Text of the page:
Panelists on MSNBC’s “Morning Joe” agreed that special counsel Robert Mueller was conducting a strategically brilliant game of chess against President Donald Trump, the target of his investigation — who wasn’t even playing the same game.
The special counsel has reportedly been cooperating with New York’s attorney general, Eric Schneiderman, which could ensnare former Trump campaign chairman Paul Manafort in a pardon-proof trap, because presidential pardons don’t cover state crimes.
“Paul Manafort is clearly becoming very much in the crosshairs of this probe, both with his own dealings with foreign governments, his time working a pro-Russian party in the Ukraine, but also now, as suggested, the idea that he could be leaned upon here,” said Jonathan Lemire, White House correspondent for the Associated Press. “This is going to happen in a state jurisdiction, (so) the president can’t pardon you.”
He said the president’s unusual pardon last week of former Sheriff Joe Arpaio signaled that he was willing to flout conventions for issuing pardons, but the involvement of Schneiderman — who has a long history with Trump — took away that powerful option.
Trump pardons Arpaio and Mueller hits — it’s like they’re paying chess,” said BBC anchor Katty Kay, “and it’s check again. Mueller hits back, okay, we’ll go to the state level and this is where you can’t pardon them. The way that Mueller is handling this is strategically brilliant. He’s keeping the investigation going but he’s giving signals to Trump he’s not going to be messed with.”
Historian Jon Meacham, executive editor at Random House and contributing editor for Time, said Trump was vastly outmatched against Mueller.
“I think Mueller is playing chess and Trump is playing Donkey Kong,” Meacham said.
Host Joe Scarborough agreed, and cited a months-old tweet that still made him laugh.
“Mueller’s playing three-dimensional chess and Trump is playing four-dimensional Hungry Hungry Hippo,” Scarborough said.
‘Deeply hurt’ Ex-Trump campaign manager Brad Parscale tweets out Bible verse about being persecuted
Former Trump re-election campaign manager Brad Parscale is "deeply hurt" after being demoted Wednesday night by Jared Kushner, according to Politico.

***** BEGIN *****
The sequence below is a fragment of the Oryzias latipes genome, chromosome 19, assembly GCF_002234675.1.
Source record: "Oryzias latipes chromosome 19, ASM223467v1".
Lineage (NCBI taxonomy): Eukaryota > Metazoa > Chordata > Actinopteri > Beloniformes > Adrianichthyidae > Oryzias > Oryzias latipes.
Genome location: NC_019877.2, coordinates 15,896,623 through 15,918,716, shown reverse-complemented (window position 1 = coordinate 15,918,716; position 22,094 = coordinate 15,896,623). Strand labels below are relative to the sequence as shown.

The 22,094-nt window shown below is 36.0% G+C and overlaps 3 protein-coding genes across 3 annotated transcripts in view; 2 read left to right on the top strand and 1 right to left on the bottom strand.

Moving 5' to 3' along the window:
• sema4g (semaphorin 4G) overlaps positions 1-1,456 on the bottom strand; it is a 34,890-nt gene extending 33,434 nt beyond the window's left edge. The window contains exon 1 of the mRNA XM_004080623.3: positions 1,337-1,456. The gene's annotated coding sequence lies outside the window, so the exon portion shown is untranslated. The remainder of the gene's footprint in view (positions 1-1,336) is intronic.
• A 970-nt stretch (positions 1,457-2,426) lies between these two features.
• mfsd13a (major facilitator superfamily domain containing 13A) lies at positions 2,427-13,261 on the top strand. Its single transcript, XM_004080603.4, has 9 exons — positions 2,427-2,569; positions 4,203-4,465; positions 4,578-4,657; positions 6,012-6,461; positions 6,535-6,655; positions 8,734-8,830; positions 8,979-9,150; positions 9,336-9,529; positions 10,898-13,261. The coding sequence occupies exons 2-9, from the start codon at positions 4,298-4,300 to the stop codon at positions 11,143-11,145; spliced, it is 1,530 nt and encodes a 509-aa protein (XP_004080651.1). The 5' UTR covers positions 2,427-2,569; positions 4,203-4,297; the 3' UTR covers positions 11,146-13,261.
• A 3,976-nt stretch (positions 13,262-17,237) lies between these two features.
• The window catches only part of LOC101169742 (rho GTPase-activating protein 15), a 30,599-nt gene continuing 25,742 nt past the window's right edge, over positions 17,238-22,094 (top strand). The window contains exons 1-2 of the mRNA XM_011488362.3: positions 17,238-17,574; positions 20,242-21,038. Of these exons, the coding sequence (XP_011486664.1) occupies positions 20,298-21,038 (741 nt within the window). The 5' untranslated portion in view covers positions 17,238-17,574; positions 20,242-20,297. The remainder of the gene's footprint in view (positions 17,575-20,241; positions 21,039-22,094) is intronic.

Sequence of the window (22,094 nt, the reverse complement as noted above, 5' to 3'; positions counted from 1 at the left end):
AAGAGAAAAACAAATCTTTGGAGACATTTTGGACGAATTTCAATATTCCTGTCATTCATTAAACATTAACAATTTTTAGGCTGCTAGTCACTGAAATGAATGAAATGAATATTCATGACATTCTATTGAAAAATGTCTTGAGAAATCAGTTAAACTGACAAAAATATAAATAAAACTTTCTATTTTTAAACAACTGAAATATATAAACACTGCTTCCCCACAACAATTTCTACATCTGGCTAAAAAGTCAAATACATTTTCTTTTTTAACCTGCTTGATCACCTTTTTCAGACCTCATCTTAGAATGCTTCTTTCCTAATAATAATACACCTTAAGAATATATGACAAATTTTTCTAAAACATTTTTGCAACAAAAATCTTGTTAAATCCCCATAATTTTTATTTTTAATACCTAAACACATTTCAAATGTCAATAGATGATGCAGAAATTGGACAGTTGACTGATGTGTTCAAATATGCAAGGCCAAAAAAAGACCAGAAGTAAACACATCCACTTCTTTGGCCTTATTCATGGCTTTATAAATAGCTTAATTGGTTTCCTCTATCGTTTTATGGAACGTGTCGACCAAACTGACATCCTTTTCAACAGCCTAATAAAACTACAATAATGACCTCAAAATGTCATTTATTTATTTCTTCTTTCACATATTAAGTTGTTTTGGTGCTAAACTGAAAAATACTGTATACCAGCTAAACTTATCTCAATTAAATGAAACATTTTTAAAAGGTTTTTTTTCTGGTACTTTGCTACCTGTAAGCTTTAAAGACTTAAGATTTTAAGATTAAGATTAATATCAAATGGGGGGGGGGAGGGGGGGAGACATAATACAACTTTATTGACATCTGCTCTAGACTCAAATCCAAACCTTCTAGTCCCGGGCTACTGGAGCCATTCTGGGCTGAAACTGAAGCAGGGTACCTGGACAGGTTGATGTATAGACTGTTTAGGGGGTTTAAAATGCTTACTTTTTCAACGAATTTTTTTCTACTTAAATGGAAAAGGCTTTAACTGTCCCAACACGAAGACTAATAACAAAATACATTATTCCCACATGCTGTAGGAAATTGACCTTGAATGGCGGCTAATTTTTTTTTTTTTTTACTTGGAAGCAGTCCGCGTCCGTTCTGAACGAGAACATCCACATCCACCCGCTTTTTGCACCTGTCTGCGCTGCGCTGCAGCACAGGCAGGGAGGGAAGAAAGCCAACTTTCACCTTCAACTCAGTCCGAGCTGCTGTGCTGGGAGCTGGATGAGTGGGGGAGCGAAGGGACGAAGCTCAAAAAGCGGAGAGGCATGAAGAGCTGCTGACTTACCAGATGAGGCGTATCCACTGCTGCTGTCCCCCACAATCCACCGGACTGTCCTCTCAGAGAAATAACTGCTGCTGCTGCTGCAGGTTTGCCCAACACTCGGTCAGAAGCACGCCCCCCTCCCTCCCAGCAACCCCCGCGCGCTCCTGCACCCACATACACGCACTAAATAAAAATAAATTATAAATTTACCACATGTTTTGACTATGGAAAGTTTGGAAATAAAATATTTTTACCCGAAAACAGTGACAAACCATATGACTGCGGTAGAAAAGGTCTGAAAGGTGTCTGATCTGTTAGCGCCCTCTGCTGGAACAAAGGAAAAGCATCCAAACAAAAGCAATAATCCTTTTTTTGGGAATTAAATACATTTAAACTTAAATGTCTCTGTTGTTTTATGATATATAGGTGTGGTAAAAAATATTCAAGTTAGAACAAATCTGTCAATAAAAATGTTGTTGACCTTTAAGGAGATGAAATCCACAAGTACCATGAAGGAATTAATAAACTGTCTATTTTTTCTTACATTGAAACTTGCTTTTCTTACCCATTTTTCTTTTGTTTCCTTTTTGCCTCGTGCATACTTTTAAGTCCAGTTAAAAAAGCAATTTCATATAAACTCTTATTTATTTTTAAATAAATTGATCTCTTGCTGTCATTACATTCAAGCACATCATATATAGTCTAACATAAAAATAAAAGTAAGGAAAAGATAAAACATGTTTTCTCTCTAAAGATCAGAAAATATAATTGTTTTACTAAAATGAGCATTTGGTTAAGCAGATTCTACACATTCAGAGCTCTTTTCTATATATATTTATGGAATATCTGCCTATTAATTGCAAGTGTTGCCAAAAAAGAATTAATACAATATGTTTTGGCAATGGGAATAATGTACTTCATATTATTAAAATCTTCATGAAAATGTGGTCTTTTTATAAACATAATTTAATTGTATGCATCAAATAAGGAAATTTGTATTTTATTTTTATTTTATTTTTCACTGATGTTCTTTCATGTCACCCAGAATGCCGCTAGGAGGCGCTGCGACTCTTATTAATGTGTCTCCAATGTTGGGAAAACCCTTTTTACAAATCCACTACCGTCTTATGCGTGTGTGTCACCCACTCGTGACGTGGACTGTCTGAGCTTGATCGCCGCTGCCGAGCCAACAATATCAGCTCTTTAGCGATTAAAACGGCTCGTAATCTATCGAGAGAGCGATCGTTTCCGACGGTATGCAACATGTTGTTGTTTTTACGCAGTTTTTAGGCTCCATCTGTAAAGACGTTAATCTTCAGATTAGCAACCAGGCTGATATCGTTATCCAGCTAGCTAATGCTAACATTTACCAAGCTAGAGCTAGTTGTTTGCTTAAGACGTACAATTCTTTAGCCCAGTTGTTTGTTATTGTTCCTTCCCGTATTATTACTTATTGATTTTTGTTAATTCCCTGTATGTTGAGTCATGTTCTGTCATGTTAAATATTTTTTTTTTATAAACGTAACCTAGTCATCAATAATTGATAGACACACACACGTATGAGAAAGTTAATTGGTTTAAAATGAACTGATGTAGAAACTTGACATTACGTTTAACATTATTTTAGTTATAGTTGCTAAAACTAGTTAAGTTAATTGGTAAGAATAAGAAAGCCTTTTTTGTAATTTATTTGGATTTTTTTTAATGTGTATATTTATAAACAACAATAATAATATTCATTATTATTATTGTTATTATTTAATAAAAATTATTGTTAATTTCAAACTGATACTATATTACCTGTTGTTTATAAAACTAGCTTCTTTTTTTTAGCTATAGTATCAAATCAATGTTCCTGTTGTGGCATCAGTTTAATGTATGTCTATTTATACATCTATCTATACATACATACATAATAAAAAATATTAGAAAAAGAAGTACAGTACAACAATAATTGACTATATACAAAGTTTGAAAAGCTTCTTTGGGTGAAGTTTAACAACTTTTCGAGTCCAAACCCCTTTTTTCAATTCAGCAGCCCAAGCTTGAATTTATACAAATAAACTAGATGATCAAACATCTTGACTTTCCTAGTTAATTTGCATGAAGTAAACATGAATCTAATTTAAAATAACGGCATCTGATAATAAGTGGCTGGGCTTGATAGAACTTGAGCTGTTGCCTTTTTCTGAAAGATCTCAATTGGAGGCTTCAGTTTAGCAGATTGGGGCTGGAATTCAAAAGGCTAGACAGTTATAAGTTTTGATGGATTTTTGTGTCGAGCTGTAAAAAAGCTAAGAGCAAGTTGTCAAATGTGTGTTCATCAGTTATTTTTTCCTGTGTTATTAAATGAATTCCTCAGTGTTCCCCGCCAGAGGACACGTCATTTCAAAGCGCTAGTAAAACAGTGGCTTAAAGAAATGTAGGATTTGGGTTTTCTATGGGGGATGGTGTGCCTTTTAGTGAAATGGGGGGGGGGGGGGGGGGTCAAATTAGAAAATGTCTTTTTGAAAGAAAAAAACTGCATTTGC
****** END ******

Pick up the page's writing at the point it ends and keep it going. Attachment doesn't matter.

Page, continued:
"Bless those who persecute you; bless and do not curse them," Parscale tweeted Thursday afternoon.
Bless those who persecute you; bless and do not curse them.
— Brad Parscale (@parscale) July 16, 2020
GOP officials admit 2020 platform is basically whatever’s on Trump’s Twitter account
President Donald Trump has shaped the Republican Party into his own image in less than four years on the job, and that doesn't seem likely to change anytime soon.
Nearly half of the House Republicans on the job when Trump took office in 2017 have either retired, resigned, been defeated or are retiring in 2020, and many of the GOP newcomers are devoted Trump loyalists, reported Politico.
“Whether the president wins or loses, his policy views and style have firmly taken over the Republican Party — nationalism and white grievance, those kinds of things,” said Matt Moore, former chairman of South Carolina's GOP. “I don’t think that Trumpy politics will be leaving the stage anytime soon.”
Coronavirus data disappears from CDC dashboard after Trump hijacks info
The Trump administration on Tuesday forced all hospitals and states to make a significant and immediate change in how they report coronavirus patient data, hijacking the information to be funneled into the Dept. of Health and Human Services.
Experts warned the move could allow the administration to politicize the data, hide it, be less transparent, all of which interferes in the real-time usage of information to fight the coronavirus pandemic.